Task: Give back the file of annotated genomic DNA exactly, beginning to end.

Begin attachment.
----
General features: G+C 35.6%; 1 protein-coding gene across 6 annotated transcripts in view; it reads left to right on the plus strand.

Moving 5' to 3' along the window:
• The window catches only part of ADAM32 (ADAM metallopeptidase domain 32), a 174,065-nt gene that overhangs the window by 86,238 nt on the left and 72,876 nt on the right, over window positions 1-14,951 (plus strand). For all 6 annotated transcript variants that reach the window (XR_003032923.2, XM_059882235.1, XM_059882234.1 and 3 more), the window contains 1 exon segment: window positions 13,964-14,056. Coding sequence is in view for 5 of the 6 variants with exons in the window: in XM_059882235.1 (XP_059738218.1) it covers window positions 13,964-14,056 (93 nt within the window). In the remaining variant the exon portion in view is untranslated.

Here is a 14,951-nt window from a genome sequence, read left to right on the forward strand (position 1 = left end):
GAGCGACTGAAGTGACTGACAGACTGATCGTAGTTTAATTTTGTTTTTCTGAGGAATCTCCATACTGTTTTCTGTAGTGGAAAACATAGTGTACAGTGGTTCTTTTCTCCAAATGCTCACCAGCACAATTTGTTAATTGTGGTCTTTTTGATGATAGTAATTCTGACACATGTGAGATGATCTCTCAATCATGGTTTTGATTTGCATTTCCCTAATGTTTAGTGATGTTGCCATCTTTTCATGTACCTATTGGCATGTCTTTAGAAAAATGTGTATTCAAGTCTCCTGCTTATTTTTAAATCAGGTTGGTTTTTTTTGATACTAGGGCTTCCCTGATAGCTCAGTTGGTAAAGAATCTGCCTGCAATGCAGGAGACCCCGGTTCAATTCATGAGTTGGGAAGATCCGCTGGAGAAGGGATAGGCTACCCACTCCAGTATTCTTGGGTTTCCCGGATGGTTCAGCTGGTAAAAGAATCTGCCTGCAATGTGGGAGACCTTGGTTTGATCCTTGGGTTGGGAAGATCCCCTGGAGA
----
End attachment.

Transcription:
General features: G+C 35.6%; 1 protein-coding gene across 6 annotated transcripts in view; it reads left to right on the plus strand.

Moving 5' to 3' along the window:
• The window catches only part of ADAM32 (ADAM metallopeptidase domain 32), a 174,065-nt gene that overhangs the window by 86,238 nt on the left and 72,876 nt on the right, over window positions 1-14,951 (plus strand). For all 6 annotated transcript variants that reach the window (XR_003032923.2, XM_059882235.1, XM_059882234.1 and 3 more), the window contains 1 exon segment: window positions 13,964-14,056. Coding sequence is in view for 5 of the 6 variants with exons in the window: in XM_059882235.1 (XP_059738218.1) it covers window positions 13,964-14,056 (93 nt within the window). In the remaining variant the exon portion in view is untranslated.

Here is a 14,951-nt window from a genome sequence, read left to right on the forward strand (position 1 = left end):
GAGCGACTGAAGTGACTGACAGACTGATCGTAGTTTAATTTTGTTTTTCTGAGGAATCTCCATACTGTTTTCTGTAGTGGAAAACATAGTGTACAGTGGTTCTTTTCTCCAAATGCTCACCAGCACAATTTGTTAATTGTGGTCTTTTTGATGATAGTAATTCTGACACATGTGAGATGATCTCTCAATCATGGTTTTGATTTGCATTTCCCTAATGTTTAGTGATGTTGCCATCTTTTCATGTACCTATTGGCATGTCTTTAGAAAAATGTGTATTCAAGTCTCCTGCTTATTTTTAAATCAGGTTGGTTTTTTTTGATACTAGGGCTTCCCTGATAGCTCAGTTGGTAAAGAATCTGCCTGCAATGCAGGAGACCCCGGTTCAATTCATGAGTTGGGAAGATCCGCTGGAGAAGGGATAGGCTACCCACTCCAGTATTCTTGGGTTTCCCGGATGGTTCAGCTGGTAAAAGAATCTGCCTGCAATGTGGGAGACCTTGGTTTGATCCTTGGGTTGGGAAGATCCCCTGGAGA